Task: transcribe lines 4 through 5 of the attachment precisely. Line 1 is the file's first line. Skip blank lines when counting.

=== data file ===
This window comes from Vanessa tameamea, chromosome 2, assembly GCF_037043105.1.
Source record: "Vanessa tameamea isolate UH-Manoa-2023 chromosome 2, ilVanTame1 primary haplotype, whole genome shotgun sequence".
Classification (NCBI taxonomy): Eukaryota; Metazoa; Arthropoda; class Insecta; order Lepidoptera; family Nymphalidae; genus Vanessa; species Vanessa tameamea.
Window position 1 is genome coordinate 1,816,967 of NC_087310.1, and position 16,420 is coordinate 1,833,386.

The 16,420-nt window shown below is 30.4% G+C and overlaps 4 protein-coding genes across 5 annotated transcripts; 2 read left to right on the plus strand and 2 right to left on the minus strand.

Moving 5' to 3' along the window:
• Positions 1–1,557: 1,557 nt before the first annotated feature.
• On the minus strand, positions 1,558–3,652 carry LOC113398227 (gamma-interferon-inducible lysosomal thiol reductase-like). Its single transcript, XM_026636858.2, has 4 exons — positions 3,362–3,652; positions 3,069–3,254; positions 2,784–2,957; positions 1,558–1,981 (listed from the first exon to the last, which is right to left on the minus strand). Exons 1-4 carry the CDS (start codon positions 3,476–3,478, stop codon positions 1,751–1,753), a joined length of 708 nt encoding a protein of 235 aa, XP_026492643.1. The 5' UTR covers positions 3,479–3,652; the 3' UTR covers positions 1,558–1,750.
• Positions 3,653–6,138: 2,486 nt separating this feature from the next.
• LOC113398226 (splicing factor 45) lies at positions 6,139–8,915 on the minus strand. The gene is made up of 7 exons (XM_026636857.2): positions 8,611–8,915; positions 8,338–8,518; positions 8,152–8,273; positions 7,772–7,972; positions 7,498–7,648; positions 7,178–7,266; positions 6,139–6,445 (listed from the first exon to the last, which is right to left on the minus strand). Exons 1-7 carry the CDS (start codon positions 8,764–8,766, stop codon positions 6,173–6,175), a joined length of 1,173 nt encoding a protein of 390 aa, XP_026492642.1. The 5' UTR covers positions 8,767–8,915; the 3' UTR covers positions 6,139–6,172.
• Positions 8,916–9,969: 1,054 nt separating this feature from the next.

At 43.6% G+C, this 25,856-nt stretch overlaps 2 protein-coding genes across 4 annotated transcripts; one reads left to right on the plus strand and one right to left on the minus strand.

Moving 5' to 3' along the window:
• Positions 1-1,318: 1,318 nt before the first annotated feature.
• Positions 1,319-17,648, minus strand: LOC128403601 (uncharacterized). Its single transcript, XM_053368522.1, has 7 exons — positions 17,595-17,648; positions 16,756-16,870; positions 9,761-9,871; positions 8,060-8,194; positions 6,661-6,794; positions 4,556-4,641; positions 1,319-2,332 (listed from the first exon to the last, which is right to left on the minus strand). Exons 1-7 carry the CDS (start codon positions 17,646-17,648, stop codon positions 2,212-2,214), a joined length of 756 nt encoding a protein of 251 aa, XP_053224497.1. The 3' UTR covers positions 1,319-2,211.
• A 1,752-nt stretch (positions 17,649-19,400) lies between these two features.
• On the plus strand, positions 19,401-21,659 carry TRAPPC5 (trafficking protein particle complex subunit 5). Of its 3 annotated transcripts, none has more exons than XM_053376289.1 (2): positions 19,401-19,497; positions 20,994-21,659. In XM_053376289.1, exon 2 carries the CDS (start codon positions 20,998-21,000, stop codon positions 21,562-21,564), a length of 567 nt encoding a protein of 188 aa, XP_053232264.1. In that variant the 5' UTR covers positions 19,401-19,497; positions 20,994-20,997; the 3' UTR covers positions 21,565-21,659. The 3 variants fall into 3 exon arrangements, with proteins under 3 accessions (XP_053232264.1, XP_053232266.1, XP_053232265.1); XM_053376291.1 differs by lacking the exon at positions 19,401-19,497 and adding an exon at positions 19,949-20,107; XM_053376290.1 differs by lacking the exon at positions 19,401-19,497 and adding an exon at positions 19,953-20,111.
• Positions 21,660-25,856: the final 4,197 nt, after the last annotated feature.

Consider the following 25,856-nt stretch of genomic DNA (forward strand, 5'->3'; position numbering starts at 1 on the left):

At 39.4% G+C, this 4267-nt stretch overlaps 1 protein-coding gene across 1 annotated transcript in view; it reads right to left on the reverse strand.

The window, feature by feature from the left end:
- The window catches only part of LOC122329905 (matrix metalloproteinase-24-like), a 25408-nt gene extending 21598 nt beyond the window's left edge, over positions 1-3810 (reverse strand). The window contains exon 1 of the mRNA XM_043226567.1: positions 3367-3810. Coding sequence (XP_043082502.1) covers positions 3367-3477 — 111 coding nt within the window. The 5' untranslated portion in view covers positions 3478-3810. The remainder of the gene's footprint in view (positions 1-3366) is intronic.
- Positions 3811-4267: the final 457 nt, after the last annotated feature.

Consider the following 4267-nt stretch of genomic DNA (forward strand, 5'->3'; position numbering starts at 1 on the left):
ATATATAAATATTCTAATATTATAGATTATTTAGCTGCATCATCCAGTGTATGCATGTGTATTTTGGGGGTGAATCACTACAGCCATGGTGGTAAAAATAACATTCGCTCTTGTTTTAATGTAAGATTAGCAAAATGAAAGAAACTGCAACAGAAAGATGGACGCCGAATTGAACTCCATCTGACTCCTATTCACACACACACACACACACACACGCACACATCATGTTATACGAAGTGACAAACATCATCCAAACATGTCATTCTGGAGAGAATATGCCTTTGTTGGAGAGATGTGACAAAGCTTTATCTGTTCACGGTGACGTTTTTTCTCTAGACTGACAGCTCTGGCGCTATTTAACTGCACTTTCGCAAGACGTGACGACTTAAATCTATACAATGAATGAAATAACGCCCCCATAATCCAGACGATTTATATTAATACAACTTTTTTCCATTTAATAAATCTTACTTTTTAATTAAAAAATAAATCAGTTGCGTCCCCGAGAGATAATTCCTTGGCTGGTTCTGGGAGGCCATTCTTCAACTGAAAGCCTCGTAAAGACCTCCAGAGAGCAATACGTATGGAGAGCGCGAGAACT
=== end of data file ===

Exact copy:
Window position 1 is genome coordinate 1,816,967 of NC_087310.1, and position 16,420 is coordinate 1,833,386.

The 16,420-nt window shown below is 30.4% G+C and overlaps 4 protein-coding genes across 5 annotated transcripts; 2 read left to right on the plus strand and 2 right to left on the minus strand.